Ouray to celebrate 20 years of climbing on a sheet of ice

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(Photo: Courtesy of Ouray Ice Park, by Dan Chehayl)
<p>An ice climber tackling one wall of the Ouray Ice Park gorge.</p>

The Ouray Ice Park has over three miles of vertical frozen terrain, most on the walls of a gorge, which plunges downwards. Climbers have to rappel or scramble down before climbing their way out.

Mike MacLeod, who's on the park's board of directors, says that some first timers end up having second thoughts.

"By the time we put mountaineering boots on you and sharp crampons on, it's a little intimidating," he says. "You can barely walk."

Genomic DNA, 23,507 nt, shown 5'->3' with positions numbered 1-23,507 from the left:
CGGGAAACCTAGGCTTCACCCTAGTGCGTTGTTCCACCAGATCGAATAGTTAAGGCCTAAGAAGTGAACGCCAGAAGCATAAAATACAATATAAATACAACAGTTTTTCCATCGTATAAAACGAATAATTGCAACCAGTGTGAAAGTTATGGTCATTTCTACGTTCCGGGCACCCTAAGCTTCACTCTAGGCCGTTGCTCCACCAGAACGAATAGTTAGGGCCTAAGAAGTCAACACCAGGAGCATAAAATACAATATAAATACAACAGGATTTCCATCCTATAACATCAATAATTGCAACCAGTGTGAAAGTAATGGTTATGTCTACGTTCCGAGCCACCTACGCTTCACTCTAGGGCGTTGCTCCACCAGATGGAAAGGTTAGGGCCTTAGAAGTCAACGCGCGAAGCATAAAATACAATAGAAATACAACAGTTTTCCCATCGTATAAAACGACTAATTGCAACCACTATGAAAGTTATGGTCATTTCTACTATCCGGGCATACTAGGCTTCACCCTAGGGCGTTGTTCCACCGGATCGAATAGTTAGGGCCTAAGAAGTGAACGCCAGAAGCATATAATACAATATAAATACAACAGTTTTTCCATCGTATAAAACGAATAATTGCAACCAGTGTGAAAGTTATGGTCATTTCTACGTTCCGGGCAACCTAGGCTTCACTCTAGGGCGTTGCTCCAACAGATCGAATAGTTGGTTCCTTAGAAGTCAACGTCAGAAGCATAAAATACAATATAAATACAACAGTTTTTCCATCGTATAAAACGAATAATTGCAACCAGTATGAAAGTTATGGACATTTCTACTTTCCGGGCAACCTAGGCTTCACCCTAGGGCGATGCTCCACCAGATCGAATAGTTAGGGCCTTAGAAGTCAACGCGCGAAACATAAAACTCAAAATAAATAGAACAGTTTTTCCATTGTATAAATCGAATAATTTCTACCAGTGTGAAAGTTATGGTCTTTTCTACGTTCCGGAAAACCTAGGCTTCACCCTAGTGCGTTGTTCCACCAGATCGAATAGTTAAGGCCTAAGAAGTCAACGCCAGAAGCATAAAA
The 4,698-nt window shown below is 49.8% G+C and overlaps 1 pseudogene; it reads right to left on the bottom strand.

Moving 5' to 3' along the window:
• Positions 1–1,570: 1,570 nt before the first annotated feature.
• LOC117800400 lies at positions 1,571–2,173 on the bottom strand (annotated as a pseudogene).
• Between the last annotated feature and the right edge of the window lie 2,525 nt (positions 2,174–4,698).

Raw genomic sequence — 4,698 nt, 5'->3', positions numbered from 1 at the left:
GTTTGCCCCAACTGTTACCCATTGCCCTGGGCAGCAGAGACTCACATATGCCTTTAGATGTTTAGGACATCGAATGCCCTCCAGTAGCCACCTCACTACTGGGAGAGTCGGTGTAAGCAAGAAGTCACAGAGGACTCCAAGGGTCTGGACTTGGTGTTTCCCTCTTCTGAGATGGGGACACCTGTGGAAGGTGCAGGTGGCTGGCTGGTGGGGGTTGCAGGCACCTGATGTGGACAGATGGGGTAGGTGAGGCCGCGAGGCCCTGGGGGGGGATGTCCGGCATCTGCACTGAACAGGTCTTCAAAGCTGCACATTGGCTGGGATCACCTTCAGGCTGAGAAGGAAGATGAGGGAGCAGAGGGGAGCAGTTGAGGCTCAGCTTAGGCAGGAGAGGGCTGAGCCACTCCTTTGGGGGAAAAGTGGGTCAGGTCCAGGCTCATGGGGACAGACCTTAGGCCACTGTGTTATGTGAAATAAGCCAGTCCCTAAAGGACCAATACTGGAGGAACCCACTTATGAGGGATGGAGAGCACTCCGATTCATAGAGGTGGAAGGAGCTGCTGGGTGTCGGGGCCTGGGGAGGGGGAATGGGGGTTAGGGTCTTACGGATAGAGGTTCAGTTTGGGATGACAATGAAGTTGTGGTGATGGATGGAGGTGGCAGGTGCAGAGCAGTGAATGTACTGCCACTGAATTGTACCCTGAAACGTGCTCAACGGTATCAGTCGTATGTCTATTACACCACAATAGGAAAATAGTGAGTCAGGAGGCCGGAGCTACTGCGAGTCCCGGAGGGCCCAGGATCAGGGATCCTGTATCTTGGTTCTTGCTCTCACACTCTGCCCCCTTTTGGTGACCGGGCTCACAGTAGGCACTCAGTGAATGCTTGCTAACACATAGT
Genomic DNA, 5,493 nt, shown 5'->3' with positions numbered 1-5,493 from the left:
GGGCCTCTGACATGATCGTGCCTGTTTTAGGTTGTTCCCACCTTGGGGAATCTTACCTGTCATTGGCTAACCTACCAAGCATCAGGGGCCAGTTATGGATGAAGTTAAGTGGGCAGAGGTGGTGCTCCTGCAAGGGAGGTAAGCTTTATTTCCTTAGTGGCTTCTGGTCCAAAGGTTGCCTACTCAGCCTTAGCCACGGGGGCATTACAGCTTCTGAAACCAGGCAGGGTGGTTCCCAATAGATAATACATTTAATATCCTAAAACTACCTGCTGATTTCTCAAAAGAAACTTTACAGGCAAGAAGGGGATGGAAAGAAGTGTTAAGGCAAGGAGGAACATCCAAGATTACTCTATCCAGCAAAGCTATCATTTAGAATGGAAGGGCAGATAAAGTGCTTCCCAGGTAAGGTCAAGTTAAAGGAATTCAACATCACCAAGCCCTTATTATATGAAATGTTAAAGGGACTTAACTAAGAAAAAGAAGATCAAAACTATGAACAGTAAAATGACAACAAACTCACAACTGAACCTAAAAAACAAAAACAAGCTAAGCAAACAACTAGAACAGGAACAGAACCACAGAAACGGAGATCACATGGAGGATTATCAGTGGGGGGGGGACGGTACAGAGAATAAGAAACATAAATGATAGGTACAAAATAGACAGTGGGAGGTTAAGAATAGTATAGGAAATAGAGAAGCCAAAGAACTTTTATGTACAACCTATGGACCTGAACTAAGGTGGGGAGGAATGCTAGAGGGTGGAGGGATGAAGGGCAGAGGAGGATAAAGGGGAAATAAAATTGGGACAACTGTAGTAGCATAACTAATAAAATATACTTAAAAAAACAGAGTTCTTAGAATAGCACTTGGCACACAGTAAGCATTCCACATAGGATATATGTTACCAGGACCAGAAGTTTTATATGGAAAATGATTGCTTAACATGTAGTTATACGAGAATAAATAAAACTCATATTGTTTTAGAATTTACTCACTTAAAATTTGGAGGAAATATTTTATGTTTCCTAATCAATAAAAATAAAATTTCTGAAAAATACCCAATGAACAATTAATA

Yet MacLeod expects many will show up for the 20th annual Ouray Ice Festival this weekend. Professional climbers will come in from around the world to compete in two events, and the park also offers clinics for the less experienced.

"Our emphasis is really on helping everyone climb," MacLeod says.

The Ouray Ice Park is one of very few in the U.S., and likely the largest. Each year the park's "ice farmers" release streams of water from about 150 shower heads, which freeze up to create the terrain. MacLeod says that makes each climbing experience truly unique.

"You’re climbing on something so ephemeral," he says. "Ice is only there for a little while."